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#1 Nov-14-2010 12:33:pm

From: Texas
Registered: Oct-21-2006
Posts: 12082

NSU students celebrate American Indian Heritage Month

NSU students celebrate American Indian Heritage Month 

Alpha Pi Omega members Haley Noe, left, and Kryste Benge lead Native American students onto the Northeastern State University campus Nov. 1 during a “Moc Walk” to kick off National American Indian Heritage Month.

Senior Reporter
Tues,  Nov 09, 2010

TAHLEQUAH, Okla. – Native American students attending Northeastern State University met Nov. 1 at the Cherokee Courthouse square for a “moc walk” to commemorate National American Indian Heritage Month.

In moccasins and barefooted, the students walked four blocks from the square to the NSU Centennial Plaza where they spoke about the month’s significance and shared the times and dates of events planned for November.

Asa Lewis, who is Kiowa/Cherokee and the interim student coordinator for the NSU Center for Tribal Studies, took part in the walk. She also advises four of the six Native American organizations on campus – Alpha Pi Omega, a Native American sorority; the Native American Student Association; Indian University Scholar Society; and the NSU American Indian Science and Engineering Society.

She said the Native groups formed a committee to plan events for November, with each organization agreeing to coordinate at least one activity. Phi Sigma Nu, a Native American fraternity, and American Indian Business Leaders members also participated in the walk that was organized by Alpha Pi Omega.

Northeastern State University students Mallory Buckley, Danielle Culp and Miss Native American Student Association 2010-11 Crystal Perry take part in a “Moc Walk” on Nov. 1 in downtown Tahlequah, Okla., to commemorate National American Indian Heritage Month.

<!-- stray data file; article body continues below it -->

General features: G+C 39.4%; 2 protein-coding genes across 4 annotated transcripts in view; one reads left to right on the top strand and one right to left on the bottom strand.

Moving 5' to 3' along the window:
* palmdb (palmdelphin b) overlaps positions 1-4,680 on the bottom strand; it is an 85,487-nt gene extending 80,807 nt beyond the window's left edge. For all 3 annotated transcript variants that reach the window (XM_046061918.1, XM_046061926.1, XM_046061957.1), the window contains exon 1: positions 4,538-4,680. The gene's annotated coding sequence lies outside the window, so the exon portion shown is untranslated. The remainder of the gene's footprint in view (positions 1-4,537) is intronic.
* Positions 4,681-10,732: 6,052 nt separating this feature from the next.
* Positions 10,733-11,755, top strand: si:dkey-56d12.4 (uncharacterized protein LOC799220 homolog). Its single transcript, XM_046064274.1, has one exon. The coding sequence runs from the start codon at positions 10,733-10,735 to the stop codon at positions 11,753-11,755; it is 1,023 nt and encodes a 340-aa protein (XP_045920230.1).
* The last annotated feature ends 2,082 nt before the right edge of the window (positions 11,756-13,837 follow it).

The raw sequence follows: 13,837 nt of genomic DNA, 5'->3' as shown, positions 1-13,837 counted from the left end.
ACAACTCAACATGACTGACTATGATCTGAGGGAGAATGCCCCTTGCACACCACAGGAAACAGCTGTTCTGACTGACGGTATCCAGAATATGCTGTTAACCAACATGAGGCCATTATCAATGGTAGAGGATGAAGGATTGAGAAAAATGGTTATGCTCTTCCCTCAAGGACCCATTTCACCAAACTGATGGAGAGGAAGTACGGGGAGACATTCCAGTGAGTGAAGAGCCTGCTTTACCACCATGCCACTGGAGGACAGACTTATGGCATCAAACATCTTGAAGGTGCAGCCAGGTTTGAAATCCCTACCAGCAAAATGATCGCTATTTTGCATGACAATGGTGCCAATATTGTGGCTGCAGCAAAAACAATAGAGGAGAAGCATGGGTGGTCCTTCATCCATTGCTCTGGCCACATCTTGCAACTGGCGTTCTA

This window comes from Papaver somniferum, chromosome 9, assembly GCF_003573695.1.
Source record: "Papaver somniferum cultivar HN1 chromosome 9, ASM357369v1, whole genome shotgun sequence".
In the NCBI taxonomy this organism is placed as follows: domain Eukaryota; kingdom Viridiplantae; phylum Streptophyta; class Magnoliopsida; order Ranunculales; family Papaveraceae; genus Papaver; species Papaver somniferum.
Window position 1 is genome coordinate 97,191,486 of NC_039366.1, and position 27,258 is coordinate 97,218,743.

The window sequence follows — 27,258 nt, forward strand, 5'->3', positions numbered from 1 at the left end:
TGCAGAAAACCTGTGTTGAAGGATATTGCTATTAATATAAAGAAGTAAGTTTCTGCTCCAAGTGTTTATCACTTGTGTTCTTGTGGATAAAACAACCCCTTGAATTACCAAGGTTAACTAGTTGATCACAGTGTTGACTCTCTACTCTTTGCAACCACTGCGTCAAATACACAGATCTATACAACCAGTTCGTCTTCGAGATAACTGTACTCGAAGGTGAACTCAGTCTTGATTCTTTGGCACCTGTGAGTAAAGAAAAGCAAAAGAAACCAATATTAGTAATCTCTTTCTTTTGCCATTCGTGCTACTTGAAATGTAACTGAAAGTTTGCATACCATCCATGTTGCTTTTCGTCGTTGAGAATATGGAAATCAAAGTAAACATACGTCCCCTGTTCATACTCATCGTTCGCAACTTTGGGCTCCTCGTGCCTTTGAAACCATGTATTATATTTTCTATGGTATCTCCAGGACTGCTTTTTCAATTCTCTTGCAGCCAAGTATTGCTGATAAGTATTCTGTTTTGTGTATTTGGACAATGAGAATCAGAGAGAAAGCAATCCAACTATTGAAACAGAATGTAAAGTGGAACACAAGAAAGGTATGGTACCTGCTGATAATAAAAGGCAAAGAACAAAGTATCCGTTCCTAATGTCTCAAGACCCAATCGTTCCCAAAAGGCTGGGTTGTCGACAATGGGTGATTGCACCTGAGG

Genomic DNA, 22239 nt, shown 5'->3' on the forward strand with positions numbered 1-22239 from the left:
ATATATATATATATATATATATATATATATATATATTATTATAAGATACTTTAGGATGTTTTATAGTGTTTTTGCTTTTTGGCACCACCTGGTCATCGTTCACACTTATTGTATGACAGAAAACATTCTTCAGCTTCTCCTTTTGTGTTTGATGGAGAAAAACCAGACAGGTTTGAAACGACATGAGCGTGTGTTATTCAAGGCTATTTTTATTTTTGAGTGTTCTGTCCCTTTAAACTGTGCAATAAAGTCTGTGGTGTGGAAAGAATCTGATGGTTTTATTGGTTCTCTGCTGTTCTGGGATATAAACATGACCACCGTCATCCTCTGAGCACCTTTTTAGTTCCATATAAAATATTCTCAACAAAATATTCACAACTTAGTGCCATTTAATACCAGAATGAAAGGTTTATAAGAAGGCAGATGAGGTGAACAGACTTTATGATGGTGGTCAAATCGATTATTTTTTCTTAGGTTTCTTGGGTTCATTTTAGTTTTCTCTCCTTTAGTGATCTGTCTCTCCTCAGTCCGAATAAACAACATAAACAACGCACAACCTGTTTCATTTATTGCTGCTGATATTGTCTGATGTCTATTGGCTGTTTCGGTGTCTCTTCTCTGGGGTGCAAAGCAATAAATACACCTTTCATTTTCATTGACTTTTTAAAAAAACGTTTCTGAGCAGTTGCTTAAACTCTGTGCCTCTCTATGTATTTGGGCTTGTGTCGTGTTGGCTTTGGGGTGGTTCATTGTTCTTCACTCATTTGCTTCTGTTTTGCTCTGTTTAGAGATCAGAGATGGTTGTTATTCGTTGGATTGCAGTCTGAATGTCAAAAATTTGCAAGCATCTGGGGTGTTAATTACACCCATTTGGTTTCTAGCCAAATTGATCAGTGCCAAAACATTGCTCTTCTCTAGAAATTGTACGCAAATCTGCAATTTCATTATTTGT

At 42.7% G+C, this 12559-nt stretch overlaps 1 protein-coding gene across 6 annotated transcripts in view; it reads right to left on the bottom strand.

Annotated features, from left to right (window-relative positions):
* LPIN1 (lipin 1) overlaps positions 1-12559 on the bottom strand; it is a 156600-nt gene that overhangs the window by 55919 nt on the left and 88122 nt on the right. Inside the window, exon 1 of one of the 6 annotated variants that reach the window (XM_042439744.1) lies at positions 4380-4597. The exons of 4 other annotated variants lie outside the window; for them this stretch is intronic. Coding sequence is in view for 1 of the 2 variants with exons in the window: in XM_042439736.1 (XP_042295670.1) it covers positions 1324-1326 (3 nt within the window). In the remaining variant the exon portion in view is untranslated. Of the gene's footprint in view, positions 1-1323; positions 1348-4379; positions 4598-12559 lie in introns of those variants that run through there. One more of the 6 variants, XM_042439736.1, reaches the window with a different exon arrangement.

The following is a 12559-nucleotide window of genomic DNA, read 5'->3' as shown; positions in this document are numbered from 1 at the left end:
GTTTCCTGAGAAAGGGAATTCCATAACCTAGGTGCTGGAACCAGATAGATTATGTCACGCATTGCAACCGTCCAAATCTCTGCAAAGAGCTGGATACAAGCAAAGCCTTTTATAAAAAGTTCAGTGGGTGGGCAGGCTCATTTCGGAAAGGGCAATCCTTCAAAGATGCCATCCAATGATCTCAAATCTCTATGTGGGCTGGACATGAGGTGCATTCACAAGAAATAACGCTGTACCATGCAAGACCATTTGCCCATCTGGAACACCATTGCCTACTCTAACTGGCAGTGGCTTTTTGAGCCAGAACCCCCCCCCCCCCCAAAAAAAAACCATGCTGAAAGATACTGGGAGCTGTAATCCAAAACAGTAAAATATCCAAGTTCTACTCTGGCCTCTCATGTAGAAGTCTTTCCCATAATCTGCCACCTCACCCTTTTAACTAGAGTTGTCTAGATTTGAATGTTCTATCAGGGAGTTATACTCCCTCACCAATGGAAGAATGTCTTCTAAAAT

“We wanted to start the month off honoring all tribes, where we’ve come from, how far we’ve come. We wanted everyone to wear their moccasins throughout the day, and when we came together for the ‘moc walk’ we wanted them to wear their traditional wear,” Lewis said. “We start here (courthouse) because it’s something from our past and we end up at Centennial Plaza, which is symbolic of how far we’ve come.”

A fry bread-eating contest sponsored by NASA and a stickball game also were held the first week of November.

On Nov. 18, NASA students are slated to host a storyteller event with four local storytellers from 9:30 a.m. to noon in the meeting room of the Place Where They Play on the Sequoyah Schools campus. The following day Native IUSS students are set to host area grade school students for arts and crafts presentations at NSU. The importance of a college education also will be discussed.

At Centennial Park, student Kryste Benge, Muscogee Creek/Choctaw, read a statement about what National American Indian Heritage Month is, how it started and what the month means to her and her Alpha Pi Omega sisters. She said at one time this country’s Indian heritage was celebrated for only one day and then a week. The many contributions by Native Americans could not be honored in one day or one week, she said, so in 1990 President George H.W. Bush established November as National American Indian Heritage Month.

She also mentioned the successes tribes are having preserving their cultures and languages, including the Cherokee Nation with its success in preserving its language through a Cherokee language degree program at NSU and its immersion school.

“It’s not just the Cherokees. There are other tribes across the nation that have had similar successes,” said Benge, who graduated from Sequoyah and will graduate from NSU in May with a degree in political science.

She said while growing up in Tahlequah her Native heritage did not hinder her from achieving her goals, but helped her.

“Many Native Americans who do enter college have life challenges that come their way, but because of how we are raised with the core values of our families, we persevere as Native people and also as students,” she said.

She said the values she learned and the “chain of excellence” carried by her and fellow Native students need to be passed down to the following generations.




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